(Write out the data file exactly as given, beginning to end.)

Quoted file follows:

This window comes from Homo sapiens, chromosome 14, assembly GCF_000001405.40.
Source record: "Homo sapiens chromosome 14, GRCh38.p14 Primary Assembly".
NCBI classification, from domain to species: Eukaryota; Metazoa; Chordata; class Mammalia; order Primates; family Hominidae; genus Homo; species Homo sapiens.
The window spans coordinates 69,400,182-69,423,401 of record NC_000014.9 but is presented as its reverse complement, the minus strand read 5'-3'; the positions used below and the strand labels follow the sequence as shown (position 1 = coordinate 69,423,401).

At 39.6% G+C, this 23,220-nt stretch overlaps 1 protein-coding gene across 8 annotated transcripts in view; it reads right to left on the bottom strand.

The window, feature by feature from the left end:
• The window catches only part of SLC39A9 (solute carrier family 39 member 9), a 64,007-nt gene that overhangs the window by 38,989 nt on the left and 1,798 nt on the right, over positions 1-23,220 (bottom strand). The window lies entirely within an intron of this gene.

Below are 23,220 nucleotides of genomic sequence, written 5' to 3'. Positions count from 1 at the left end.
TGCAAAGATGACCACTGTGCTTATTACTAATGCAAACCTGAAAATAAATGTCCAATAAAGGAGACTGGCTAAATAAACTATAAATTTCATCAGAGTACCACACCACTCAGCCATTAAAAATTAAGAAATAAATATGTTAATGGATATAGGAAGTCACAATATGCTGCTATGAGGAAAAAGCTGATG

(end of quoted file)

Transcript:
This window comes from Homo sapiens, chromosome 14, assembly GCF_000001405.40.
Source record: "Homo sapiens chromosome 14, GRCh38.p14 Primary Assembly".
NCBI classification, from domain to species: Eukaryota; Metazoa; Chordata; class Mammalia; order Primates; family Hominidae; genus Homo; species Homo sapiens.
The window spans coordinates 69,400,182-69,423,401 of record NC_000014.9 but is presented as its reverse complement, the minus strand read 5'-3'; the positions used below and the strand labels follow the sequence as shown (position 1 = coordinate 69,423,401).

At 39.6% G+C, this 23,220-nt stretch overlaps 1 protein-coding gene across 8 annotated transcripts in view; it reads right to left on the bottom strand.

The window, feature by feature from the left end:
• The window catches only part of SLC39A9 (solute carrier family 39 member 9), a 64,007-nt gene that overhangs the window by 38,989 nt on the left and 1,798 nt on the right, over positions 1-23,220 (bottom strand). The window lies entirely within an intron of this gene.

Below are 23,220 nucleotides of genomic sequence, written 5' to 3'. Positions count from 1 at the left end.
TGCAAAGATGACCACTGTGCTTATTACTAATGCAAACCTGAAAATAAATGTCCAATAAAGGAGACTGGCTAAATAAACTATAAATTTCATCAGAGTACCACACCACTCAGCCATTAAAAATTAAGAAATAAATATGTTAATGGATATAGGAAGTCACAATATGCTGCTATGAGGAAAAAGCTGATG